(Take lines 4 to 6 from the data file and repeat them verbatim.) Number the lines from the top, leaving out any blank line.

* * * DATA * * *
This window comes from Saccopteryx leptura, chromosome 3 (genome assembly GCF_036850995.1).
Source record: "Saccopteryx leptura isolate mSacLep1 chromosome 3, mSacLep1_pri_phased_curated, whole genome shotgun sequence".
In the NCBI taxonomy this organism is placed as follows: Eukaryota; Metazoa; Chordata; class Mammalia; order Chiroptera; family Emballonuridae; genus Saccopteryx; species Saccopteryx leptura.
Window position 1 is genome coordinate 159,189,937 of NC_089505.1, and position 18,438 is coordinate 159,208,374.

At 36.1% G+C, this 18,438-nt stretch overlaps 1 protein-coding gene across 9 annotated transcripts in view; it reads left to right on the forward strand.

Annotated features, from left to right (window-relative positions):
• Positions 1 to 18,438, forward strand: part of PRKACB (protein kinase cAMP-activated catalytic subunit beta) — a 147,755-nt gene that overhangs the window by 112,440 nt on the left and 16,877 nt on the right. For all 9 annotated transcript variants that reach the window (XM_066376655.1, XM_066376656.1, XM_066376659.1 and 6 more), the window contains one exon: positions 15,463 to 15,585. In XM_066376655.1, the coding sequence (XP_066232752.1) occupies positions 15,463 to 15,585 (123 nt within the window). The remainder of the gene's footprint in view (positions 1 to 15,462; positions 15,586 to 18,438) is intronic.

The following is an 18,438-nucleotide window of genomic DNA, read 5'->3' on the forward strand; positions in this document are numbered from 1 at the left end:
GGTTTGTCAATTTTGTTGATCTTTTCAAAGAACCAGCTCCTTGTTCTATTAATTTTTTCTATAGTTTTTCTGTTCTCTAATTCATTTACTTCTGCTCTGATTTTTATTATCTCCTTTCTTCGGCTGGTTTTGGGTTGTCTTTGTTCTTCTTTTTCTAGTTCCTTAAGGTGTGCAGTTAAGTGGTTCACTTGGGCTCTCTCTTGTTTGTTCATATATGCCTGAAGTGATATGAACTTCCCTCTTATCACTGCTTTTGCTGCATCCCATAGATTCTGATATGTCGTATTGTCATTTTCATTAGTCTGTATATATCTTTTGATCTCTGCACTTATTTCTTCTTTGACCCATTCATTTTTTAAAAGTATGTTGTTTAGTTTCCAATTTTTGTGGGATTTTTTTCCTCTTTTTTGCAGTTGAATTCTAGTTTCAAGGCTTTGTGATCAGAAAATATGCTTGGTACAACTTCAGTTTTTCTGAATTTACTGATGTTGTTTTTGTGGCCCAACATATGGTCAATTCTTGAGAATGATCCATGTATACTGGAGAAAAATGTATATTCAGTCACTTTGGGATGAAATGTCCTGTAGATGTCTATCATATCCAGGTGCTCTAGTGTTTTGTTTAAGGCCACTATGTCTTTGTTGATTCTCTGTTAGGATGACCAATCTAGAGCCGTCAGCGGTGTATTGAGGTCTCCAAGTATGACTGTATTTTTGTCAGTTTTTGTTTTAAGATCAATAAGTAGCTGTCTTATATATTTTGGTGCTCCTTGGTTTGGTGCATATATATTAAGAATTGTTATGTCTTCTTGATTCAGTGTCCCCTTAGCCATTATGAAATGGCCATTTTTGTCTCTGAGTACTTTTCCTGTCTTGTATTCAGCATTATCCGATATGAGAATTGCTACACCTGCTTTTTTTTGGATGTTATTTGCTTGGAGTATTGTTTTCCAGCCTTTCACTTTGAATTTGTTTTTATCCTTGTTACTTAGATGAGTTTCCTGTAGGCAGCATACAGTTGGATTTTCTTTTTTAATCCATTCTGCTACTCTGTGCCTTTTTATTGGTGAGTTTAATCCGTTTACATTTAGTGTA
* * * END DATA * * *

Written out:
Window position 1 is genome coordinate 159,189,937 of NC_089505.1, and position 18,438 is coordinate 159,208,374.

At 36.1% G+C, this 18,438-nt stretch overlaps 1 protein-coding gene across 9 annotated transcripts in view; it reads left to right on the forward strand.

Annotated features, from left to right (window-relative positions):